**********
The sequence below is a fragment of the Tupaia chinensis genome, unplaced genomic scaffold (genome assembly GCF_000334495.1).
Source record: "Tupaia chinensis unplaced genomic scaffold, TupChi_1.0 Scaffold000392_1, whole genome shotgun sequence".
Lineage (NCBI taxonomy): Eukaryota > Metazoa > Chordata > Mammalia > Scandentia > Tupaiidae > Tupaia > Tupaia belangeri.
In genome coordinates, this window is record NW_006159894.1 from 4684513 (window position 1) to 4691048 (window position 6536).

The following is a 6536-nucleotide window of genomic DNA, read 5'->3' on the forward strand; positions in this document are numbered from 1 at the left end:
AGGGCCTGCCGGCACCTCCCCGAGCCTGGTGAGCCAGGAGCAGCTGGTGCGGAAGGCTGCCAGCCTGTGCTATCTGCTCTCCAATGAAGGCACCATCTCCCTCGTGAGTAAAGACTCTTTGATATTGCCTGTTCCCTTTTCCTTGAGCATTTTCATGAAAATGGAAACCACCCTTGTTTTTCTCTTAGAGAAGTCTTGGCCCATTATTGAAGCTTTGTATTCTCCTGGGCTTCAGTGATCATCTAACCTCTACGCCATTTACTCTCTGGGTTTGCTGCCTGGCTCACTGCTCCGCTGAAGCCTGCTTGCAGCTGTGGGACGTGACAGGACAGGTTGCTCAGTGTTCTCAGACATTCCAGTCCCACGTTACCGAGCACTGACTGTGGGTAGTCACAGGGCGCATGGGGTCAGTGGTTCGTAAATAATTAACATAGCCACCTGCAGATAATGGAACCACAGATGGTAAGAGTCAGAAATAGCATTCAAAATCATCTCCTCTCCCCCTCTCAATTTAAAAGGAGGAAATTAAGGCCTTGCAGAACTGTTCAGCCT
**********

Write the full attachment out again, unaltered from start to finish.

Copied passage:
The sequence below is a fragment of the Tupaia chinensis genome, unplaced genomic scaffold (genome assembly GCF_000334495.1).
Source record: "Tupaia chinensis unplaced genomic scaffold, TupChi_1.0 Scaffold000392_1, whole genome shotgun sequence".
Lineage (NCBI taxonomy): Eukaryota > Metazoa > Chordata > Mammalia > Scandentia > Tupaiidae > Tupaia > Tupaia belangeri.
In genome coordinates, this window is record NW_006159894.1 from 4684513 (window position 1) to 4691048 (window position 6536).

The following is a 6536-nucleotide window of genomic DNA, read 5'->3' on the forward strand; positions in this document are numbered from 1 at the left end:
AGGGCCTGCCGGCACCTCCCCGAGCCTGGTGAGCCAGGAGCAGCTGGTGCGGAAGGCTGCCAGCCTGTGCTATCTGCTCTCCAATGAAGGCACCATCTCCCTCGTGAGTAAAGACTCTTTGATATTGCCTGTTCCCTTTTCCTTGAGCATTTTCATGAAAATGGAAACCACCCTTGTTTTTCTCTTAGAGAAGTCTTGGCCCATTATTGAAGCTTTGTATTCTCCTGGGCTTCAGTGATCATCTAACCTCTACGCCATTTACTCTCTGGGTTTGCTGCCTGGCTCACTGCTCCGCTGAAGCCTGCTTGCAGCTGTGGGACGTGACAGGACAGGTTGCTCAGTGTTCTCAGACATTCCAGTCCCACGTTACCGAGCACTGACTGTGGGTAGTCACAGGGCGCATGGGGTCAGTGGTTCGTAAATAATTAACATAGCCACCTGCAGATAATGGAACCACAGATGGTAAGAGTCAGAAATAGCATTCAAAATCATCTCCTCTCCCCCTCTCAATTTAAAAGGAGGAAATTAAGGCCTTGCAGAACTGTTCAGCCT